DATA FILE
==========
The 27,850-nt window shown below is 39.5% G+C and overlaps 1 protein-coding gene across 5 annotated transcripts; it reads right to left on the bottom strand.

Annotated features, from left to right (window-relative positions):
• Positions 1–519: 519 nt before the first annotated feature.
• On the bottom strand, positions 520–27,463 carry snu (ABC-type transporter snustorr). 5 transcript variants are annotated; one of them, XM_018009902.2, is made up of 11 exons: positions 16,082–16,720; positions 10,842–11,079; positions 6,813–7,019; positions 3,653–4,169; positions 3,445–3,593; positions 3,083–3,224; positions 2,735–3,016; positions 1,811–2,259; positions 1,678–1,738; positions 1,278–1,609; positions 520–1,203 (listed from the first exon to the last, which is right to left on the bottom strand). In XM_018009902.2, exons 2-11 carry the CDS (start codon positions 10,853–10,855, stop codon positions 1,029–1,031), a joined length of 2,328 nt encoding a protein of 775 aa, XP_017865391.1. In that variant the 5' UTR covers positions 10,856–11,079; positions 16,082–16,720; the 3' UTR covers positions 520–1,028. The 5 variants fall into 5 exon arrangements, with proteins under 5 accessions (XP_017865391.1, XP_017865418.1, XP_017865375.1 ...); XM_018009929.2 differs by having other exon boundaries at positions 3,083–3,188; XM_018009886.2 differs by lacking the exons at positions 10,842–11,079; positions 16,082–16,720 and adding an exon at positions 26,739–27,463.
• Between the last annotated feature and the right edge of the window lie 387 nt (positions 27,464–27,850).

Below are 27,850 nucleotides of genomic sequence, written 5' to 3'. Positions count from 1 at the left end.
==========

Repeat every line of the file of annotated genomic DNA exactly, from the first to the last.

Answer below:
The 27,850-nt window shown below is 39.5% G+C and overlaps 1 protein-coding gene across 5 annotated transcripts; it reads right to left on the bottom strand.

Annotated features, from left to right (window-relative positions):
• Positions 1–519: 519 nt before the first annotated feature.
• On the bottom strand, positions 520–27,463 carry snu (ABC-type transporter snustorr). 5 transcript variants are annotated; one of them, XM_018009902.2, is made up of 11 exons: positions 16,082–16,720; positions 10,842–11,079; positions 6,813–7,019; positions 3,653–4,169; positions 3,445–3,593; positions 3,083–3,224; positions 2,735–3,016; positions 1,811–2,259; positions 1,678–1,738; positions 1,278–1,609; positions 520–1,203 (listed from the first exon to the last, which is right to left on the bottom strand). In XM_018009902.2, exons 2-11 carry the CDS (start codon positions 10,853–10,855, stop codon positions 1,029–1,031), a joined length of 2,328 nt encoding a protein of 775 aa, XP_017865391.1. In that variant the 5' UTR covers positions 10,856–11,079; positions 16,082–16,720; the 3' UTR covers positions 520–1,028. The 5 variants fall into 5 exon arrangements, with proteins under 5 accessions (XP_017865391.1, XP_017865418.1, XP_017865375.1 ...); XM_018009929.2 differs by having other exon boundaries at positions 3,083–3,188; XM_018009886.2 differs by lacking the exons at positions 10,842–11,079; positions 16,082–16,720 and adding an exon at positions 26,739–27,463.
• Between the last annotated feature and the right edge of the window lie 387 nt (positions 27,464–27,850).

Below are 27,850 nucleotides of genomic sequence, written 5' to 3'. Positions count from 1 at the left end.